My rating: 3 of 5 stars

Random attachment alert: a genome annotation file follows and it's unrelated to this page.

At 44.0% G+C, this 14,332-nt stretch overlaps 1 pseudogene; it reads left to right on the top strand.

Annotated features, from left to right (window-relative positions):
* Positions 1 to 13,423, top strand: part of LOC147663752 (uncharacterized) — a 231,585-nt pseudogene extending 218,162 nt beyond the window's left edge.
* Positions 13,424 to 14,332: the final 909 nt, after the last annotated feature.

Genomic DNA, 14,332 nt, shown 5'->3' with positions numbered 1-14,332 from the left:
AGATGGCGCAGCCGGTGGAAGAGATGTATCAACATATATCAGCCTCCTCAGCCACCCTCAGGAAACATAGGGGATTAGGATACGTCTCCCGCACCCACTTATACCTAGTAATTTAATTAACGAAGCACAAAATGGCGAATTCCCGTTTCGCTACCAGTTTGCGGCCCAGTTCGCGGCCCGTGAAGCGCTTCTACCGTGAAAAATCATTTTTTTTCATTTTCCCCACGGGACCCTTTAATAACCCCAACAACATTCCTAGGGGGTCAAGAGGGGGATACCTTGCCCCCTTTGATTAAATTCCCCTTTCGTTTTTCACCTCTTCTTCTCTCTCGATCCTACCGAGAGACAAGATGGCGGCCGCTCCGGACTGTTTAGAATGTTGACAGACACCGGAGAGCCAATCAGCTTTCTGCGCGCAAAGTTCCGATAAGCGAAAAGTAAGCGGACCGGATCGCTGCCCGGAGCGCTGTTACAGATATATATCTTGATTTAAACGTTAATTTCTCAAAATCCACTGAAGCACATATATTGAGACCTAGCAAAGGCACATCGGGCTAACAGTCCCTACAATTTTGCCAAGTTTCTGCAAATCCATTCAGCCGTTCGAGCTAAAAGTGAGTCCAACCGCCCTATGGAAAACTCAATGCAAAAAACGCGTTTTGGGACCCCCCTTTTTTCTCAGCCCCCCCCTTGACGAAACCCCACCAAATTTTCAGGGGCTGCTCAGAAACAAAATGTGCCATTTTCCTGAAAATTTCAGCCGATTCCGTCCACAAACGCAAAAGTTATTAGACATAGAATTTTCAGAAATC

I thought I’d read a lot more about World War I in this centennial year of the war’s start. I began the year with Barbara Tuchman’s “Guns of August”, which gives more of a general’s-eye view of the war’s beginnings, so this more personal kenburnsian approach which follows twenty “normal” people through the years 1914-1918 had a lot of appeal. The structure of the book sometimes makes it hard to keep the characters straight, but I had a great tip from someone who read the book before me and I made a bookmark with the cast of characters that I referred to often. I wish there were a few fewer characters being followed and that the writing in their present-tense journal-like entries had more stylistic differentiation; it was sometimes hard to make emotional connections to the horrors they were experiencing when a name would appear for half a page and then be absent long enough that I would need my bookmark to refresh my memory about whether they were Russian or Hungarian or English or Australian. I’m not sure now how many more WWI books I’ll read in this centennial year. This book does do a good job of shedding light once more on the war’s utter pointlessness and sorrow (I did not see the “Beauty” referred to in the title) and how it sowed the seeds for its sequel just twenty years later.